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No Gossiping Rule Violates NLRA

Gerald Lutkus

Gerald F. Lutkus

Of Counsel (Retired)

GossipI’m almost afraid to tell you about this decision because I don’t want to gossip, but, we now know, based upon an NLRB ALJ’s decision last week, a broad no gossip policy violates the National Labor Relations Act.

Laurus Technical College has a policy that prohibits employees from participating in or instigating "gossip about the company, an employee, or customer." The policy defines gossip as "an activity that can drain, corrupt, distract and down-shift the company’s productivity, moral, and overall satisfaction. It has the potential to destroy an individual and is counterproductive to an organization.”

Gossip is further defined as "1) Talking about a person’s personal life when they are not present; 2) Talking about a person’s professional life without his/her supervisor present; 3) Negative, or untrue, or disparaging comments or criticisms of another person or persons; 4) Creating, sharing, or repeating information that can injure a person’s credibility or reputation; 5) Creating, sharing, or repeating a rumor about another person; and 6) Creating, sharing or repeating a rumor that is overheard or hearsay."

Last week in Laurus Technical College, Case 10–CA–093934, [a copy of which is available here], ALJ Donna Dawson ruled that the College’s rule on its face prohibits protected activity. She found the policy to be “overly broad, ambiguous, and severely restricts employees from discussing or complaining about any terms and conditions of employment.” She termed the rule “an expansive ban against any discussion” and therefore held that "[s]uch an overly broad, vague rule or policy on its face chills the exercise of Section 7 activity, and violates Section 8(a)(1). A reasonable employee would certainly view it as doing so."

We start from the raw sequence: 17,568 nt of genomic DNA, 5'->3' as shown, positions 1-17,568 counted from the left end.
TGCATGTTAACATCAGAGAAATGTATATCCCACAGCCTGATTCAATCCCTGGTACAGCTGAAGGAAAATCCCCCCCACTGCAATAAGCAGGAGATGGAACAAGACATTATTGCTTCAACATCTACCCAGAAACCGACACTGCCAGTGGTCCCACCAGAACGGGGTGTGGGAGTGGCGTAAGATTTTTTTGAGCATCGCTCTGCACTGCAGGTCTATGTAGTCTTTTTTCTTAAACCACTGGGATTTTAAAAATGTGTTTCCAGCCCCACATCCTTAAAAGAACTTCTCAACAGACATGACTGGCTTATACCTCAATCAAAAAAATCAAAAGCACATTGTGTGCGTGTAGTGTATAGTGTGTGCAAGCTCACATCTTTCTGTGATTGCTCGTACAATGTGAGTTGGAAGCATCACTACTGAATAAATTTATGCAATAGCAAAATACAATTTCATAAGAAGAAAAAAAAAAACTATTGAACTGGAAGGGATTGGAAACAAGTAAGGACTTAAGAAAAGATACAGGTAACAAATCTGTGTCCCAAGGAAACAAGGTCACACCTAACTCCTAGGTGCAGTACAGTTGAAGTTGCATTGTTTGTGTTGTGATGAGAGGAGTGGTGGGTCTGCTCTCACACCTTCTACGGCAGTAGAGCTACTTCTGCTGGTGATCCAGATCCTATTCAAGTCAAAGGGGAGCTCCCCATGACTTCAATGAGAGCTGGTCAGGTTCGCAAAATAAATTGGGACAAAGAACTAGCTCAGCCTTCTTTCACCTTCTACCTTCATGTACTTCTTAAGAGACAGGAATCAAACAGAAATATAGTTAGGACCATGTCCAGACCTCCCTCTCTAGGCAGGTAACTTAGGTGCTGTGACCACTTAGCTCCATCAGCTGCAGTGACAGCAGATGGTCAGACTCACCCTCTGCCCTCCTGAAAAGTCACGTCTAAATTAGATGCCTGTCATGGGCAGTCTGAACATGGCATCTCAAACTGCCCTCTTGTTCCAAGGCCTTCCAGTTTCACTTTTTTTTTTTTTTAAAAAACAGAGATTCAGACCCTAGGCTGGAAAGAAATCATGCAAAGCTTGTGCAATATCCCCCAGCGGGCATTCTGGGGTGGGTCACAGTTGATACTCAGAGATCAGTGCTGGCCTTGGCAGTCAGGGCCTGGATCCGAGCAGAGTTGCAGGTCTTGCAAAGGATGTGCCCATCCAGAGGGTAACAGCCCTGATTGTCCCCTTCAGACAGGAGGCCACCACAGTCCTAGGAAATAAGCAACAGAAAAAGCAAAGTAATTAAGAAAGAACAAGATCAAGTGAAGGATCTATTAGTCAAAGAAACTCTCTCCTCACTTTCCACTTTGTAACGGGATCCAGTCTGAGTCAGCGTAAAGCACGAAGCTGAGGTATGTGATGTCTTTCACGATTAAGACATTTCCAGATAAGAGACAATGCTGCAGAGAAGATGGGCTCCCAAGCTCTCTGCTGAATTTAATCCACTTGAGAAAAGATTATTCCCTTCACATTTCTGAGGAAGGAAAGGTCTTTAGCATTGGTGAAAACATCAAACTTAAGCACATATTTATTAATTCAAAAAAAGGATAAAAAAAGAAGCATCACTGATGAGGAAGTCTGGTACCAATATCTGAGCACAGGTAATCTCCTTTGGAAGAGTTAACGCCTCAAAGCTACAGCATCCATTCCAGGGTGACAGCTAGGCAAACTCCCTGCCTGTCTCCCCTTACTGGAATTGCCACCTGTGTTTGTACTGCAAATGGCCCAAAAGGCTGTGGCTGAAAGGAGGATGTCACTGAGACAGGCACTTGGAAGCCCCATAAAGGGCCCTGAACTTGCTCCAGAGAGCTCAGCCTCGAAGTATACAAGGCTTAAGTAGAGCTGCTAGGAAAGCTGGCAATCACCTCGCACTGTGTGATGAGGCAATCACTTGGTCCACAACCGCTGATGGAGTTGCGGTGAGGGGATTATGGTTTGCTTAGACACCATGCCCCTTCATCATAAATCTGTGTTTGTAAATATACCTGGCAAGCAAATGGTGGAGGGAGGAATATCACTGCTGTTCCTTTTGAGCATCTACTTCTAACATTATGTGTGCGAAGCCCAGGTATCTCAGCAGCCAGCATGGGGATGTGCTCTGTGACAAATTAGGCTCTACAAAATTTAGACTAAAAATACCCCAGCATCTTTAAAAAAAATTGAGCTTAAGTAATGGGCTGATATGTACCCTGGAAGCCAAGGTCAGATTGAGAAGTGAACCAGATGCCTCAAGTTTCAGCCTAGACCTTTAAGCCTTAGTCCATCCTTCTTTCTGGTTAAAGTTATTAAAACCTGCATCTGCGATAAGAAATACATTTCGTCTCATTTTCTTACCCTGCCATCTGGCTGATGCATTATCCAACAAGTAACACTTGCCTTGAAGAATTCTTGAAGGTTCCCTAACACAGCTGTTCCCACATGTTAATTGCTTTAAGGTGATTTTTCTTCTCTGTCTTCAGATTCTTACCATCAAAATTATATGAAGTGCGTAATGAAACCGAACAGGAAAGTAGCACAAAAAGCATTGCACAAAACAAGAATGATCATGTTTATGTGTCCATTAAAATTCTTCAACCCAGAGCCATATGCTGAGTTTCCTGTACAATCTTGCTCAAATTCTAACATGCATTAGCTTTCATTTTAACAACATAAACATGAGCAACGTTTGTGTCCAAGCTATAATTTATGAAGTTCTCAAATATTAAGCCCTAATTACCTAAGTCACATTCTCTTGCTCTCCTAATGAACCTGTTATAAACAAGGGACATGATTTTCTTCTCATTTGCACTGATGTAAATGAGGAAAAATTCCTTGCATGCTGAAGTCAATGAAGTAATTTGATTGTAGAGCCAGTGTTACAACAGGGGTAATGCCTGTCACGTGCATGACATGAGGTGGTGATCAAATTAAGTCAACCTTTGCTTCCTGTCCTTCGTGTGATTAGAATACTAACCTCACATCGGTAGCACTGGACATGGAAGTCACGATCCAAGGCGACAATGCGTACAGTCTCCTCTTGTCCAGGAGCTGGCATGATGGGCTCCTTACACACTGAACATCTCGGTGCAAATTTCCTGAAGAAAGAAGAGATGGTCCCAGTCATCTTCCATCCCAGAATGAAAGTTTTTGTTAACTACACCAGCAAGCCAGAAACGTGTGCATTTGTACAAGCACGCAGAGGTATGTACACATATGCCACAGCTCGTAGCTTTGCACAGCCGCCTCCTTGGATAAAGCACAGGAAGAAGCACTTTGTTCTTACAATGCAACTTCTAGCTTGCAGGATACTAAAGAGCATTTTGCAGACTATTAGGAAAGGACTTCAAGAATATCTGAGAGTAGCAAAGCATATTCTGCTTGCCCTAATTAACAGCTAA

Judge Dawson also overturned the dismissal of employee Joslyn Henderson. Judge Dawson found that the College admitted in its termination notice that it had terminated Henderson because of her violation of this rule. Board precedent is clear, she ruled, that, discharging an employee for violating an unlawful overbroad rule is likewise unlawful. The College argued however that it terminated Henderson for conduct unrelated to the gossip policy. She was terminated for attempting to solicit co-workers to go to work for a competitor of the College. Yet Judge Dawson determined that even that reason violated the Act because the alleged solicitations were made during discussions by the employees on issues relating to their own job security.


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